iPadding The Ad Budget

26 03 2010

I told you this thing was going to rock the planet. No, it may not be the perfect tablet computer, but it is a huge step in the right direction. And the 3rd of April 2010 is going to go down in tech history as the day traditional online advertising died. Bye bye, Miss American Ad Pie.

In case you haven’t pre-ordered yours (I did, thank you very much) or made plans to be at an Apple Store a week from tomorrow, you’re going to miss out on this mega event.

You see, in spite of a recession, advertisers are actually lining up to spend gigantic wads of money to be able to place interactive ads in iPad versions of Time, Wired, Sports Illustrated, and more. Banner ads? Boring! Grey-scale Kindle screen? Bah! Smudgeable glossy pages? Neanderthals!

Sure, one could argue that the iPad versions of print magazines and newspapers are really no different from what could be delivered to desktop computers. And this assertion would be very true. But the iPad has many other things going for it, most notably its portability and wifi (or 3G).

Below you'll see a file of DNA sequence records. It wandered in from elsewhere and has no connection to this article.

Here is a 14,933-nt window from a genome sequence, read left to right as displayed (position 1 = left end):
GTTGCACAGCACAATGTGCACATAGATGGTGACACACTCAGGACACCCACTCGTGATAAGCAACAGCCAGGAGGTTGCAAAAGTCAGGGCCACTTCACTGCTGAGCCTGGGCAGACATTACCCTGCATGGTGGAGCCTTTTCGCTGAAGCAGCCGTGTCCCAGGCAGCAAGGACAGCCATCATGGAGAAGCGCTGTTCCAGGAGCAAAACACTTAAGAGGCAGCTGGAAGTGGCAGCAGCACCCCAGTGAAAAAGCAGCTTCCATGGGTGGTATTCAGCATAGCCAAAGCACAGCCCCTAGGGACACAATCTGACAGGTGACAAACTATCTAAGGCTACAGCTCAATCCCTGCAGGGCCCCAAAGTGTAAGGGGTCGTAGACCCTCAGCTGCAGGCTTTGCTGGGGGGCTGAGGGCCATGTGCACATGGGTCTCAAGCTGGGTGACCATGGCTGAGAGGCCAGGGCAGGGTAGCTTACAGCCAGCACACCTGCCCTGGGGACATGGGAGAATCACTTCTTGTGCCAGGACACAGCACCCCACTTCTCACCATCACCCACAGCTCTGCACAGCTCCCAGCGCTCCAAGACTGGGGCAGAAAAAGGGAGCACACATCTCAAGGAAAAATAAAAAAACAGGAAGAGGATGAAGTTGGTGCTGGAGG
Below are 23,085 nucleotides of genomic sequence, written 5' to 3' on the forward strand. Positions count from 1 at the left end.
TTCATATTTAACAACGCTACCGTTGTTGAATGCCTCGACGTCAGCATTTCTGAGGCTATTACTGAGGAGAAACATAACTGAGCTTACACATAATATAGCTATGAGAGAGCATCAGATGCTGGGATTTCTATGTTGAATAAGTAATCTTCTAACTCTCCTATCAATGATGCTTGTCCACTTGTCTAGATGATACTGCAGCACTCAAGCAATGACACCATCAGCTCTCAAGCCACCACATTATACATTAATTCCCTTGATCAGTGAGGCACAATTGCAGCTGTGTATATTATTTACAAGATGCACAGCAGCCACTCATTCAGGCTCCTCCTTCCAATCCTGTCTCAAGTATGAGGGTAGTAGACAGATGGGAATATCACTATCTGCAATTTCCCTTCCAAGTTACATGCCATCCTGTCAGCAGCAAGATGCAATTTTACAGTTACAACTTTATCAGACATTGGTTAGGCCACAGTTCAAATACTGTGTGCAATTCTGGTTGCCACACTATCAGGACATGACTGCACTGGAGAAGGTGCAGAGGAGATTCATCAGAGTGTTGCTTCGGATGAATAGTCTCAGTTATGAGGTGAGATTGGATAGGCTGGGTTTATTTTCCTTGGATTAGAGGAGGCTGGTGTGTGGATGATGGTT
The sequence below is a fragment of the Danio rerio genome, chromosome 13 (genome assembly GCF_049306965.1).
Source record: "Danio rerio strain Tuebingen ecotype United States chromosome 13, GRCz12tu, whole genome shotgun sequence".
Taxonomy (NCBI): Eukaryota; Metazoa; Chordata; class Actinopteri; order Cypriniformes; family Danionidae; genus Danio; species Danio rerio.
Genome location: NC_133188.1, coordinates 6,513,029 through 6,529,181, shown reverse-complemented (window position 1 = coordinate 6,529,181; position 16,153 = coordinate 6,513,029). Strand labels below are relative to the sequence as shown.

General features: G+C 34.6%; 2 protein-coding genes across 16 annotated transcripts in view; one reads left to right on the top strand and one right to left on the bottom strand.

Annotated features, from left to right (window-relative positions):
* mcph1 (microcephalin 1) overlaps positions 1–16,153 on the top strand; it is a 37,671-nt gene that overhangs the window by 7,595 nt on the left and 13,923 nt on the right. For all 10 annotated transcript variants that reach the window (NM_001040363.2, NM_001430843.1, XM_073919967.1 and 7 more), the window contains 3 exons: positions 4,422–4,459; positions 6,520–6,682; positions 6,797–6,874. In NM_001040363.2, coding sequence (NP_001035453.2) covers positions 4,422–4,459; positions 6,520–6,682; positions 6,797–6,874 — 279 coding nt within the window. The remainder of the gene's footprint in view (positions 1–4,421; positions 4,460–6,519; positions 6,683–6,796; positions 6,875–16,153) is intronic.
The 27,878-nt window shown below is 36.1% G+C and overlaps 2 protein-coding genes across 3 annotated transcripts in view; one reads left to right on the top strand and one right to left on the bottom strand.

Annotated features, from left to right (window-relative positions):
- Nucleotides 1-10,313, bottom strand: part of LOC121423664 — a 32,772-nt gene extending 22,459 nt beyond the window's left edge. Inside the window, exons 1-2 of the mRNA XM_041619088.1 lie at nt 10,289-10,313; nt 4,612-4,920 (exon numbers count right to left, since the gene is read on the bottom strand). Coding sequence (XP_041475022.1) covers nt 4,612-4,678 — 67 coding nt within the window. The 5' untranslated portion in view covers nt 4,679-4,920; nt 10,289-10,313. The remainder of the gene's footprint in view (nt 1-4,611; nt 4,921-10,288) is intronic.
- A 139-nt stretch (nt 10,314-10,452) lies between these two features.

As I waxed poetic recently, the iPad is a bridge device between iPhone, computer and TV. Sure, the first-gen will be missing some nice features (like camera and phone), but the rush to create apps just for it, along with enhanced advertising content, mean that it is being taken seriously by developers and marketers alike.

And no one even knows how many of these things Apple will be able to sell.

While the prognosticators vary considerably, I have seen numbers from 2 to 5 million for 2010, and as many as 7 million in 2011. While that’s not exactly at the same level of iPhones (now over 45 million worldwide in three years), one must consider that the iPad is more expensive than iPods and iPhones, and is also being viewed by many future customers as supplemental, not primary, devices.

But it is the unabashed confidence of these forward-thinking advertisers that has caught my attention. iPad users will certainly reside in a very comfortable and sought-after demographic ($500-700 toys are highly discretionary, you know), yet I can’t help thinking they see a future here for video-enhanced interactive advertising that heretofore has not been exploited. Or leveraged.

And after iPad and its soon-to-appear imitators have helped build that bridge to television, expect ever more of it on our big screens as well. TV apps. Interactive content. Advertising sidebars and cul-de-sacs. And ever-so-sharp targeting to folks most likely to buy your product.

Now if someone would pad my wallet a little. These cool gadgets are starting to add up. And I bet my kids are each going to want one, too.

Dr “Mac To The Core” Gerlich


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